Monthly Archives: June 2012

The Arizona Supreme Court Adopts a No-Peeking Rule for Juvenile Arrestee DNA

Preface: This posting (of June 29) replaces one from June 28. Part of that initial discussion of the Arizona Supreme Court’s opinion was, I think, unwarranted. In particular the criticism of the court’s treatment of the state interests may not have been accurate. Complex opinions, like good literature, rarely can be fully grasped on a first reading.

* * * A few days ago, the Supreme Court of Arizona promulgated a creative “don’t peek” rule for DNA samples routinely taken from juveniles before a finding of delinquency. Justice Andrew Hurwitz (who has just moved to the U.S. Court of Appeals for the Ninth Circuit) penned the unanimous opinion in Mario W. v. Kaipio, Commissioner, No. CV-11-0344-PR (Ariz. June 27, 2012). The opinion injects some new ideas and analysis into the legal controversy over arrestee DNA sampling, but I have to question whether the reasoning is sufficient to support the result the court reaches and to ask how far the court’s theory of Fourth Amendment privacy extends.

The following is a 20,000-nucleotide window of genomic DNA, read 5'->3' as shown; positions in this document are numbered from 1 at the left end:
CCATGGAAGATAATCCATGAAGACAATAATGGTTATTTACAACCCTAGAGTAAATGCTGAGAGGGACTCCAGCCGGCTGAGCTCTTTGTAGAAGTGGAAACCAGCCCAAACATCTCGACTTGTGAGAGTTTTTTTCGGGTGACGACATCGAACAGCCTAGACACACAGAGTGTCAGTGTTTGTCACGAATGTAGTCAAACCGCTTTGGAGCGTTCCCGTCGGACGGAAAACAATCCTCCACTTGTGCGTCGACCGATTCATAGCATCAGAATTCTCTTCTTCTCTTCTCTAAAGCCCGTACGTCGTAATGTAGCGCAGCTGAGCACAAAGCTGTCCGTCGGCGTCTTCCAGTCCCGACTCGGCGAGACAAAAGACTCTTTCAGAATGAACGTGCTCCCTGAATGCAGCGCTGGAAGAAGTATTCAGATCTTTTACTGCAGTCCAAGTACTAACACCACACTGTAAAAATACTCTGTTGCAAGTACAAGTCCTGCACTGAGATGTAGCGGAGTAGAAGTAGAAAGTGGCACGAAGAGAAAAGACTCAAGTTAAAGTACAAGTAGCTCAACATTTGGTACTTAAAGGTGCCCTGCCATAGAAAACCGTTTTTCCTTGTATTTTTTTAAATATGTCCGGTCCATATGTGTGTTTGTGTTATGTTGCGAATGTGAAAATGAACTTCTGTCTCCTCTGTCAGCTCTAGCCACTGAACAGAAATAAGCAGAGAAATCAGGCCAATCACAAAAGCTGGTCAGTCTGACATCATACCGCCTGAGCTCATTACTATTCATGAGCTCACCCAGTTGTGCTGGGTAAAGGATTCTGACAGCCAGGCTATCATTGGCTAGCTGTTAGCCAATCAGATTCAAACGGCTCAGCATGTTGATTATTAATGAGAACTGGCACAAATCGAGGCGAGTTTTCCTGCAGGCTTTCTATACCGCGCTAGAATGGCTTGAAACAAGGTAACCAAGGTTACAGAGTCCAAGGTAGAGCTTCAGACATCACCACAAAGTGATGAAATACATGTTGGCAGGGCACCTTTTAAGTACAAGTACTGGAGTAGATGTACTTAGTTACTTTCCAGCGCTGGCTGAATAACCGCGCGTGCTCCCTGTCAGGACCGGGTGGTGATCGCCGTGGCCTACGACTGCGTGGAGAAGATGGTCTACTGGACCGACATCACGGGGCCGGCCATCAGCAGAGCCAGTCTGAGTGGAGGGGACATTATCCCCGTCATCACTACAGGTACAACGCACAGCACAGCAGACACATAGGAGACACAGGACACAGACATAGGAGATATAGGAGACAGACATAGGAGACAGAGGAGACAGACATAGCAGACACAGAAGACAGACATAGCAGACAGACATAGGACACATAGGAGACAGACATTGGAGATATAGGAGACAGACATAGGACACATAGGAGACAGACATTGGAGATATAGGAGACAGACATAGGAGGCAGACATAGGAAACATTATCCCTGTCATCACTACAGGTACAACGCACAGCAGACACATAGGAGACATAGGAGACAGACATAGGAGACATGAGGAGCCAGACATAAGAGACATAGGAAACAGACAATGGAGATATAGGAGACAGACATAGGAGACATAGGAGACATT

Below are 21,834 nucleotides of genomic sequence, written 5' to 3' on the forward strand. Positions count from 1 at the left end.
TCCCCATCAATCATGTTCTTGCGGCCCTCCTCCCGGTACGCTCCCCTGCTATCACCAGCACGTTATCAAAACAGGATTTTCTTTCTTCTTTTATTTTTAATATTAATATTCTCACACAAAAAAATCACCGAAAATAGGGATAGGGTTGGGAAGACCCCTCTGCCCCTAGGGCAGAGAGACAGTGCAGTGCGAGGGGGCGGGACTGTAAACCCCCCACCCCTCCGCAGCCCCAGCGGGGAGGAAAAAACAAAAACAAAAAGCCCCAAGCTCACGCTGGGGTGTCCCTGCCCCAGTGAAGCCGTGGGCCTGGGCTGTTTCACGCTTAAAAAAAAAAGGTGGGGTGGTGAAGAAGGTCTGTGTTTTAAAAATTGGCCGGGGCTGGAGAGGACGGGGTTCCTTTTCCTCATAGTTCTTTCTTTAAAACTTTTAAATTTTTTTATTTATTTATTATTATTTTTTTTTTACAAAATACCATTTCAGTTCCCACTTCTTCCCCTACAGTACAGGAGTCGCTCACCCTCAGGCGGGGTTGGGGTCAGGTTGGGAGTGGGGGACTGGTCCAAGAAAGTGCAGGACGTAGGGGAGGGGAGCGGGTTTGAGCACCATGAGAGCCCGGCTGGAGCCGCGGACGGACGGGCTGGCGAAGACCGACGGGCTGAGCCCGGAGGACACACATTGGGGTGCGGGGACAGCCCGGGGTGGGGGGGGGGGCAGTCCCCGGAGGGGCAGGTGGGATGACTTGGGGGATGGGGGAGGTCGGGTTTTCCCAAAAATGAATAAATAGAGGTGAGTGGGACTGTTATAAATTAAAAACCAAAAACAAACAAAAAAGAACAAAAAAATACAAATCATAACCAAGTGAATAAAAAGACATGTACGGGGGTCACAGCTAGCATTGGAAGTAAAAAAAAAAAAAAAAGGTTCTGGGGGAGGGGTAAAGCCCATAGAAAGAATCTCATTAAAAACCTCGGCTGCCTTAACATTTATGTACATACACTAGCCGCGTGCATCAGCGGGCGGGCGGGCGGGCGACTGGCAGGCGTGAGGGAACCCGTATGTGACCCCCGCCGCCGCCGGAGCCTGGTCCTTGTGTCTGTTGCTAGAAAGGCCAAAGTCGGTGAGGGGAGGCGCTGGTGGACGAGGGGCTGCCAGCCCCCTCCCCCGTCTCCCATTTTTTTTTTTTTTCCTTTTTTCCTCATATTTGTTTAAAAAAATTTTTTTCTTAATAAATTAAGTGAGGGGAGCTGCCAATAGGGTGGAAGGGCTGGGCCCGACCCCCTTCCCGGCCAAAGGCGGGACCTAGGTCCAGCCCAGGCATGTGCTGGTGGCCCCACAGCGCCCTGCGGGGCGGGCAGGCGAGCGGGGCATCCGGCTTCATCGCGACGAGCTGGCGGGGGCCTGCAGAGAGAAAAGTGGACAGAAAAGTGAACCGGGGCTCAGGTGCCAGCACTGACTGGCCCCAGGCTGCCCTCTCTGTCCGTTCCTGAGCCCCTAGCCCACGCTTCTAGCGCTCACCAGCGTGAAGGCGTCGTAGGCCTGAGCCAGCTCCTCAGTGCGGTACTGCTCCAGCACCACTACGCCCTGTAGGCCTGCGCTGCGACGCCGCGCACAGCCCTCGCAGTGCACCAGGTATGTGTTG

At the outset, the Arizona court quite properly sets out the normal rule that Fourth Amendment reasonableness requires a warrant and probable cause unless a categorical exception to these requirements exists. But then the court states that “[t]he parties do not dispute the applicability of the totality of the circumstances test, and we therefore analyze the Arizona scheme under that rubric.” This is hardly a ringing endorsement of this mode of analysis, but it is the way most courts approach the issue [1].

Getting to the specifics of DNA sampling on arrest, the court observes that there are “two separate intrusions” and “two searches — ‘the physical collection of the DNA sample’ and the ‘processing of the DNA sample.'” The former observation is basically correct. “The seizure of buccal cells is a physical intrusion, but does not reveal by itself intimate personal information about the individual.”1/